And in a long-awaited announcement, the Government accepted most of the recommendations made by the Sansom Review, Sussan Ley announced.



October saw the AJP announce its 10 Women of Influence: as voted for by readers and with Debbie Rigby taking out the top spot. Nearly 300 individual women were nominated by 670 individual voters and the process highlighted their important work in continuing and expanding the role that pharmacy plays in the Australian community.

Debbie Rigby
Debbie Rigby

It also saw Terry White Chemists‘ and Chemmart‘s merger to become TerryWhite Chemmart approved, and the second tranche of Pharmacy Trial Programs announced. We heard that Ramsay Health Care had opened a central Melbourne pharmacy, and the Guild responded by highlighting the importance of the ownership rules.

Professor Stephen King flagged the financial review of the pharmacy sector. Research into non-dispensing pharmacists began.

And October was a month for endings: an era ended here at AJP, as we said farewell to Marie Ritchie, CEO of our owner, PDL, after 22 years of service, while the Australian Pharmacy Council decided to end the National Credentialing of Advanced Practice Pharmacists.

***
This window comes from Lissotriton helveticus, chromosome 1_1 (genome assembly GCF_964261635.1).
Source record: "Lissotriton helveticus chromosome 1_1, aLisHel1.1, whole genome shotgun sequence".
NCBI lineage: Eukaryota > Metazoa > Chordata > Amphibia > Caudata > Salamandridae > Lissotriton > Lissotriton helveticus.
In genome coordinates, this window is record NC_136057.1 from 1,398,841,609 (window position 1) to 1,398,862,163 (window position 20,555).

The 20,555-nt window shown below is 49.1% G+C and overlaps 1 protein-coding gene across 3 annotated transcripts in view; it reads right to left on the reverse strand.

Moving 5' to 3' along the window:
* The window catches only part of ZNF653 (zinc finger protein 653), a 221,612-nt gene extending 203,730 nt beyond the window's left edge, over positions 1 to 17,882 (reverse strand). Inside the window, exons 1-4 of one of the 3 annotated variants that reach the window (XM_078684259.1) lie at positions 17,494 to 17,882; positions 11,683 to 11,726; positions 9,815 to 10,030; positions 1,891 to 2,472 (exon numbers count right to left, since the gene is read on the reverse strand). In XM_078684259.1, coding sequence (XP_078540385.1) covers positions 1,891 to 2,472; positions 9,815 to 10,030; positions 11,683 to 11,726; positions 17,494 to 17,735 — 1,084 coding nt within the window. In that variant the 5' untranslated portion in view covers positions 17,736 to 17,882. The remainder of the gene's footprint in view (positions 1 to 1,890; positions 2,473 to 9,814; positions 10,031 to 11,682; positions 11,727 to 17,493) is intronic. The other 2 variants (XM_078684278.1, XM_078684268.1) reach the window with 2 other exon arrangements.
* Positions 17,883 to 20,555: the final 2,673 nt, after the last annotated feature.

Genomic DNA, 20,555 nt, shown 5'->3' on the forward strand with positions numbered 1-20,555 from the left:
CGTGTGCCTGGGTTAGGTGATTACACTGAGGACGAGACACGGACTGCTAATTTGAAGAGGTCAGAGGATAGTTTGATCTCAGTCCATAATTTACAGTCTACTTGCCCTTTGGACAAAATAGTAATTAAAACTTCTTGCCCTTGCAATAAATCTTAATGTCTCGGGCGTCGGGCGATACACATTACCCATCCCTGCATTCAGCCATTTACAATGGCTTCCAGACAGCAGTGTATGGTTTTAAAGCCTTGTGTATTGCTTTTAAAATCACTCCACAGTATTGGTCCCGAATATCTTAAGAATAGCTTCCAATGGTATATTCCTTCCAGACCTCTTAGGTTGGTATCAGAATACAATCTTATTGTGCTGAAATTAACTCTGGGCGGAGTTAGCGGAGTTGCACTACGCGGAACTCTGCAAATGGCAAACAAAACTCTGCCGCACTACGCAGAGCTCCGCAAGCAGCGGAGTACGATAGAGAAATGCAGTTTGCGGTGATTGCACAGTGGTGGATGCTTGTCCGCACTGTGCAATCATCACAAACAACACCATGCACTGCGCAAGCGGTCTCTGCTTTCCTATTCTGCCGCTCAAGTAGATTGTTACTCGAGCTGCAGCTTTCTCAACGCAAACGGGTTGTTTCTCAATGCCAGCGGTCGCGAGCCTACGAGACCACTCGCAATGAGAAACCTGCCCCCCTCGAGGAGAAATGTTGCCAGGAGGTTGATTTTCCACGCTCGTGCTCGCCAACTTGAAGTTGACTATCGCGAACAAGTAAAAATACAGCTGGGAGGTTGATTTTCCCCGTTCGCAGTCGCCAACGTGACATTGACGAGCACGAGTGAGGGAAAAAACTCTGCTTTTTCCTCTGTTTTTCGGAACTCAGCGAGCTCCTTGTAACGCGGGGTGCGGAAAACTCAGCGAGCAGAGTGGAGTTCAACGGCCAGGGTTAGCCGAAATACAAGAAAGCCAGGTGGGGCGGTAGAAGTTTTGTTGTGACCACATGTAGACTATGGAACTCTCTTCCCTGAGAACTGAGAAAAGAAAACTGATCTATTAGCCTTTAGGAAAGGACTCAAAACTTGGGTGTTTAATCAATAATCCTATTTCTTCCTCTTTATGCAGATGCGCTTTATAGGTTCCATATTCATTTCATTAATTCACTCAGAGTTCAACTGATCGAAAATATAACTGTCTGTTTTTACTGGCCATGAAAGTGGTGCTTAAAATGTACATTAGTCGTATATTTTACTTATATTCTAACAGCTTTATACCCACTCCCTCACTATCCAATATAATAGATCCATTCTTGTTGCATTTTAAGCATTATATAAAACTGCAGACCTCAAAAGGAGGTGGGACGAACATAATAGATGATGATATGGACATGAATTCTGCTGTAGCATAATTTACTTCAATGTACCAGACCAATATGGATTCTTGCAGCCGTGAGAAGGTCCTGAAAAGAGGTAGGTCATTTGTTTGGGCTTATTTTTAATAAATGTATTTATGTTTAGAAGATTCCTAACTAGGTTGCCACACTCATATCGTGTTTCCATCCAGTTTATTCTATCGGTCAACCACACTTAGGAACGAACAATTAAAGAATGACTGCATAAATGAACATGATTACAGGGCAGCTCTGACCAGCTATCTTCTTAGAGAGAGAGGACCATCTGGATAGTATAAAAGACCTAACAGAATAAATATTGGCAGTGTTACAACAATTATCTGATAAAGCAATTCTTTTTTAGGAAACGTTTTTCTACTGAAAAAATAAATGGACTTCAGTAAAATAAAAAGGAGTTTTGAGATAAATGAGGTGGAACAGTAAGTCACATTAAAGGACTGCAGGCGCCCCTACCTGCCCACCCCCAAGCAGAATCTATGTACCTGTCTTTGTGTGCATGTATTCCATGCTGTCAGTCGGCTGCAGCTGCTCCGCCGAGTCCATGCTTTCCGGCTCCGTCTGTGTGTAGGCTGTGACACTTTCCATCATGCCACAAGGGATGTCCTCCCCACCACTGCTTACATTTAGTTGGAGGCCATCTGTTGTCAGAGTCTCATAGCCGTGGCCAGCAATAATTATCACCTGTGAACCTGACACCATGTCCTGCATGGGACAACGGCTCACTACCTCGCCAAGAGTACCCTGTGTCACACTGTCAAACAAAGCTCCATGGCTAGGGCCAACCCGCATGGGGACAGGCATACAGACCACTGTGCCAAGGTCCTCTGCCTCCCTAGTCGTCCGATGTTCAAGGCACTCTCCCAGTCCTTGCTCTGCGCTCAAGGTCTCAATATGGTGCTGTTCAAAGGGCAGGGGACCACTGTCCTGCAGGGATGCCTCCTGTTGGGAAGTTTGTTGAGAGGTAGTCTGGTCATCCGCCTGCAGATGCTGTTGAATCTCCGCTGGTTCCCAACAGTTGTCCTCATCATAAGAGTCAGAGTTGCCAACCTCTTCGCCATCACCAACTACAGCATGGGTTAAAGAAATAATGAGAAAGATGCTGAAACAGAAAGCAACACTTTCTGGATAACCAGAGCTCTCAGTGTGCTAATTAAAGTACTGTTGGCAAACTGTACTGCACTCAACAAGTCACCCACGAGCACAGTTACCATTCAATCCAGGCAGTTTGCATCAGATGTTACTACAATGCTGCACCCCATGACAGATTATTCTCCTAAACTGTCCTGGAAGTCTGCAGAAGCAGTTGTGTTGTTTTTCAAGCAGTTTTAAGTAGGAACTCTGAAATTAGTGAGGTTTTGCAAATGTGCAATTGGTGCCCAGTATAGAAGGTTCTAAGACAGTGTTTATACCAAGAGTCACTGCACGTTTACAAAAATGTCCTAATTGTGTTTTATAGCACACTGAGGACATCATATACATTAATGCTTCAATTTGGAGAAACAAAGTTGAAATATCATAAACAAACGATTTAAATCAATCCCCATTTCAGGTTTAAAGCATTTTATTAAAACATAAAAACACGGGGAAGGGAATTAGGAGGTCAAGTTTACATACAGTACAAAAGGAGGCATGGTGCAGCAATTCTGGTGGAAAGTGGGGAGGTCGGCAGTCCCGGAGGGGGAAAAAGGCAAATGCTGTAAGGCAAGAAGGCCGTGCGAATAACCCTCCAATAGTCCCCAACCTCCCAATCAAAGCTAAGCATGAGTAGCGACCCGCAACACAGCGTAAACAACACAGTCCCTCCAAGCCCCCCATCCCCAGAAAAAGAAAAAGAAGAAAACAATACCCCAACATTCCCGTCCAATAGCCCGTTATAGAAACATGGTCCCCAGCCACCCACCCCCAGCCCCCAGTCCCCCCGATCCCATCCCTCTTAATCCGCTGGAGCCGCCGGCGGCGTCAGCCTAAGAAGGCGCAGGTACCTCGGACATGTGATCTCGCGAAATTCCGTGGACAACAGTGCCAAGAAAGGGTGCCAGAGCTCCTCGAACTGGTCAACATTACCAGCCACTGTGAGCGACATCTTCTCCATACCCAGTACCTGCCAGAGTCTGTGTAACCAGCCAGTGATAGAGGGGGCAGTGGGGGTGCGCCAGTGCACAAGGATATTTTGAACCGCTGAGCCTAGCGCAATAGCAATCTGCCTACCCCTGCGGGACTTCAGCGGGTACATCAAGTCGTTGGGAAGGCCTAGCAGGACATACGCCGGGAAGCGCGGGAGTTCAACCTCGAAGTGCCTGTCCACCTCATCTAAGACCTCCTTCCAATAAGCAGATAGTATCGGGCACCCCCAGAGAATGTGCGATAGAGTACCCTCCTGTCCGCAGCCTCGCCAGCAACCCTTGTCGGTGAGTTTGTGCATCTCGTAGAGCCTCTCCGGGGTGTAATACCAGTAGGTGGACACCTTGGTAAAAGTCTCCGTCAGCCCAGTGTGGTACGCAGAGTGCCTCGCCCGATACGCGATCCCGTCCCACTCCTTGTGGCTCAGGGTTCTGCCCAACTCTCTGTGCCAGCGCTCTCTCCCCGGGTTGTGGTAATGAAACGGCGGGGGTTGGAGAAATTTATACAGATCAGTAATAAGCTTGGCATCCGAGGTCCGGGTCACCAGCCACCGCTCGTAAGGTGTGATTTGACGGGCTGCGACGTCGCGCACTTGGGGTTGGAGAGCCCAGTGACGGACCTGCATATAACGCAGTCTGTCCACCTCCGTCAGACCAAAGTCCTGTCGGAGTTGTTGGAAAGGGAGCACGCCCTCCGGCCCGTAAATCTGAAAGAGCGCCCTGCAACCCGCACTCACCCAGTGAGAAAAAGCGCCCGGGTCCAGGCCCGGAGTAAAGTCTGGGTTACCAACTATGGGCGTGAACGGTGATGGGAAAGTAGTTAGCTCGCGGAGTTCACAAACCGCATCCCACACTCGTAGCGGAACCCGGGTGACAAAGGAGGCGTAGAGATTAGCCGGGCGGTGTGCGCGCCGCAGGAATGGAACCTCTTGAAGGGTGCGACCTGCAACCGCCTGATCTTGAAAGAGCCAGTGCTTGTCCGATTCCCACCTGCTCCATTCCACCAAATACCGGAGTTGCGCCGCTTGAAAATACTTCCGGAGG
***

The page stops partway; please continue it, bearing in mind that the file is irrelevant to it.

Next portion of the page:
November was a good month for Donald Trump supporters, but a very bad one for some people with asthma and seasonal allergies. Eight people died and countless others were affected by asthma, some for the first time, on November 21 when unusual weather patterns caused an unprecedented epidemic of thunderstorm asthma. Melbourne pharmacies were in the thick of it, providing relief to affected patients while under enormous pressure and in many cases, with swiftly dwindling supplies of Ventolin.